The findings are presented in a book published on Wednesday by researchers at Gothenburg University. The book, ‘Den Svenska Journalistkåren’ (‘The Swedish Press Corps’), is based on the results of a number of research projects.
Sweden’s hacks differ from their readers in many ways, according to the researchers. They go to the cinema and theatre more often than the average Swede. They also eat out more frequently, but are less likely to garden.
Perhaps unsurprisingly, talking politics is a favourite pastime. 68 percent of the nation’s scribes have a conversation about politics at least once a week, compared to 25 percent of the population as a whole. Journalists also have greater trust in politicians than the general public.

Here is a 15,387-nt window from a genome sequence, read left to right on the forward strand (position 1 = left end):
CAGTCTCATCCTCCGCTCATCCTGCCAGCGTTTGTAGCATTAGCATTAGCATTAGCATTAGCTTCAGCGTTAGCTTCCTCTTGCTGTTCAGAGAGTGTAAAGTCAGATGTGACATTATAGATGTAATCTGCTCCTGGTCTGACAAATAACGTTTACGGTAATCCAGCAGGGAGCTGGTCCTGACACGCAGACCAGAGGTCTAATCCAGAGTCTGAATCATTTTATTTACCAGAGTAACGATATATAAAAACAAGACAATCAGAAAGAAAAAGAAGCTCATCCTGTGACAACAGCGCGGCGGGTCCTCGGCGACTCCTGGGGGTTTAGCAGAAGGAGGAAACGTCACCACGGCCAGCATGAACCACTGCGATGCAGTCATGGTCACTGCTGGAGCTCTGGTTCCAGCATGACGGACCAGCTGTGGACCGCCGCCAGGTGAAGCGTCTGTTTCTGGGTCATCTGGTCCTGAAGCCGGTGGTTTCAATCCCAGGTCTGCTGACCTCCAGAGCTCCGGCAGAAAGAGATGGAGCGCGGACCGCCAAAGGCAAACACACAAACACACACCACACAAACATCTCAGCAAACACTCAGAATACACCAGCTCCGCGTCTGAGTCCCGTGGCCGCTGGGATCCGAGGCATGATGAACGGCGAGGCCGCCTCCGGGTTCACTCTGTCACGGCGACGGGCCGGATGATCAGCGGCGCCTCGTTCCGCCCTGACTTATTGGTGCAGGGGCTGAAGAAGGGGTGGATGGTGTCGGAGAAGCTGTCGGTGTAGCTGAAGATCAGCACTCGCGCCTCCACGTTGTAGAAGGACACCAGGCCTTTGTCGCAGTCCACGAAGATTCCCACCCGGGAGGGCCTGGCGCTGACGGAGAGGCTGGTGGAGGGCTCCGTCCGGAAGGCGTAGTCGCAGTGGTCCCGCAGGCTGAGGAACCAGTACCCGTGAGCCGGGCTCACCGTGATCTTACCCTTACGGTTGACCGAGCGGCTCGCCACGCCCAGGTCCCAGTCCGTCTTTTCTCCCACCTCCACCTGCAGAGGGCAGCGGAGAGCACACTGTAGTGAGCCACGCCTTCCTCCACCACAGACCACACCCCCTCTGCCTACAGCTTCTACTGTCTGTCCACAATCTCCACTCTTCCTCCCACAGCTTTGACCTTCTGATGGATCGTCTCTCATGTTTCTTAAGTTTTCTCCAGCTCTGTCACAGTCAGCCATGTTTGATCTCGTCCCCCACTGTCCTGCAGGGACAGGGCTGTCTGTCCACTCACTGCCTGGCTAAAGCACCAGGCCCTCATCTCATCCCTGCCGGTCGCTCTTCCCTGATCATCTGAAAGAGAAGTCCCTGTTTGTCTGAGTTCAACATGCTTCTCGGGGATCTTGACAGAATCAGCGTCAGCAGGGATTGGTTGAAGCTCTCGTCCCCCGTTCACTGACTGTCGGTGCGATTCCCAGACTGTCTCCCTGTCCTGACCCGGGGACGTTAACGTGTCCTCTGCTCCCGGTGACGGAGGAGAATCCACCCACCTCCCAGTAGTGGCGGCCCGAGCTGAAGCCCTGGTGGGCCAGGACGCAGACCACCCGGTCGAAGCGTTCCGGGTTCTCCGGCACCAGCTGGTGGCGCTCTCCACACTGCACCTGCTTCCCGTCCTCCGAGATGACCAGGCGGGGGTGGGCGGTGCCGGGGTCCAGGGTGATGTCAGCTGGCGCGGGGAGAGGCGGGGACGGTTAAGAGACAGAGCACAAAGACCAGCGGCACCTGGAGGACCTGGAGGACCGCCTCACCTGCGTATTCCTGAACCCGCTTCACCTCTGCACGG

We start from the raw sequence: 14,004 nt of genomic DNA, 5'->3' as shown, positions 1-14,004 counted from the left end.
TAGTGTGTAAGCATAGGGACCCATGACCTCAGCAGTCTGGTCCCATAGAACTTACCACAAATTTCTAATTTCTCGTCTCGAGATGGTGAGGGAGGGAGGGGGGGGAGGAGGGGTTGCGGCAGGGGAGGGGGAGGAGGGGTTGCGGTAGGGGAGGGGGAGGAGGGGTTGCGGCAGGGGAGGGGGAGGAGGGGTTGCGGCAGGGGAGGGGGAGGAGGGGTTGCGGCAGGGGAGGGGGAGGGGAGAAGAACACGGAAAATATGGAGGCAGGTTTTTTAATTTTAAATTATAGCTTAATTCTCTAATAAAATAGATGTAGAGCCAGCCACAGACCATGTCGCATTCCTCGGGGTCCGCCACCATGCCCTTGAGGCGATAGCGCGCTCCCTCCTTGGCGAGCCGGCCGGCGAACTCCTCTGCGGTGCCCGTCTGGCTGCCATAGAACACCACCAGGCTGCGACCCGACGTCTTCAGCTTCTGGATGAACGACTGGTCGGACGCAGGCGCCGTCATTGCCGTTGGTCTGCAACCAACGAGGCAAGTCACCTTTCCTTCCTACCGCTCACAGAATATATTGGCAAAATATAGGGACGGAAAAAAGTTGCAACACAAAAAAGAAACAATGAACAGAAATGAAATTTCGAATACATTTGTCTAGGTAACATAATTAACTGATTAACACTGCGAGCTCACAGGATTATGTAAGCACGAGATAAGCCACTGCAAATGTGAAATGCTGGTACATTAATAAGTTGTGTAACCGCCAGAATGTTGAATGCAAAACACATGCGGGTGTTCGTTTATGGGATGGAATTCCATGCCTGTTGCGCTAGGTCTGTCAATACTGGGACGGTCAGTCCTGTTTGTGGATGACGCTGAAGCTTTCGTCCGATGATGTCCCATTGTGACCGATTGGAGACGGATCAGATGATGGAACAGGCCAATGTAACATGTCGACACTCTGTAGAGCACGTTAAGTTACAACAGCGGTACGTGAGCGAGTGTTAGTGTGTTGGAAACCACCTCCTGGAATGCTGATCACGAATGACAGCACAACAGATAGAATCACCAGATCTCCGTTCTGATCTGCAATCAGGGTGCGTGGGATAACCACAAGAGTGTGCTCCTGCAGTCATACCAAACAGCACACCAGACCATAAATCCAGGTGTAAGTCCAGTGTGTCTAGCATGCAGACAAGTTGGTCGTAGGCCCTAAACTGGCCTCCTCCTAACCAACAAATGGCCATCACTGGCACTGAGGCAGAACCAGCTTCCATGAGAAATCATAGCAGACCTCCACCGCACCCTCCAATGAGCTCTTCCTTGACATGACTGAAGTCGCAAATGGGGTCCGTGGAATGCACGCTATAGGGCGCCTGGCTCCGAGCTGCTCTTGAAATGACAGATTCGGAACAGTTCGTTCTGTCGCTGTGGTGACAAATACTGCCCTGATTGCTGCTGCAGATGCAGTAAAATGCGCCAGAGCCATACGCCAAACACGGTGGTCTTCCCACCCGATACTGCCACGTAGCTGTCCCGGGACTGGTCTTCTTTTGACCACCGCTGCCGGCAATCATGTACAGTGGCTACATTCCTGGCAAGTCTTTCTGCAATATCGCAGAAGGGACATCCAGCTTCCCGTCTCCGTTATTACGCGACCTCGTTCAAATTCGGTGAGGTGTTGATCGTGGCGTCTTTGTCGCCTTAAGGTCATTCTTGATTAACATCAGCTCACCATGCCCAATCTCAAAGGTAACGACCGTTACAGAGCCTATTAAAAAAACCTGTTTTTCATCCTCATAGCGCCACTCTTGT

The Green Party, Left Party and Liberal Party were more favoured by journalists than the Moderates and Social Democrats, the largest parties in the country as a whole. The large parties have been under-represented since journalists’ political views were first canvassed in Sweden in 1989.
Journalists are generally more left-wing than the public at large. One example of this is in attitudes to asylum: 49 percent of people in Sweden as a whole want to reduce the number of refugees Sweden receives, while only 11 percent of journalists favour cutting down on asylum quotas.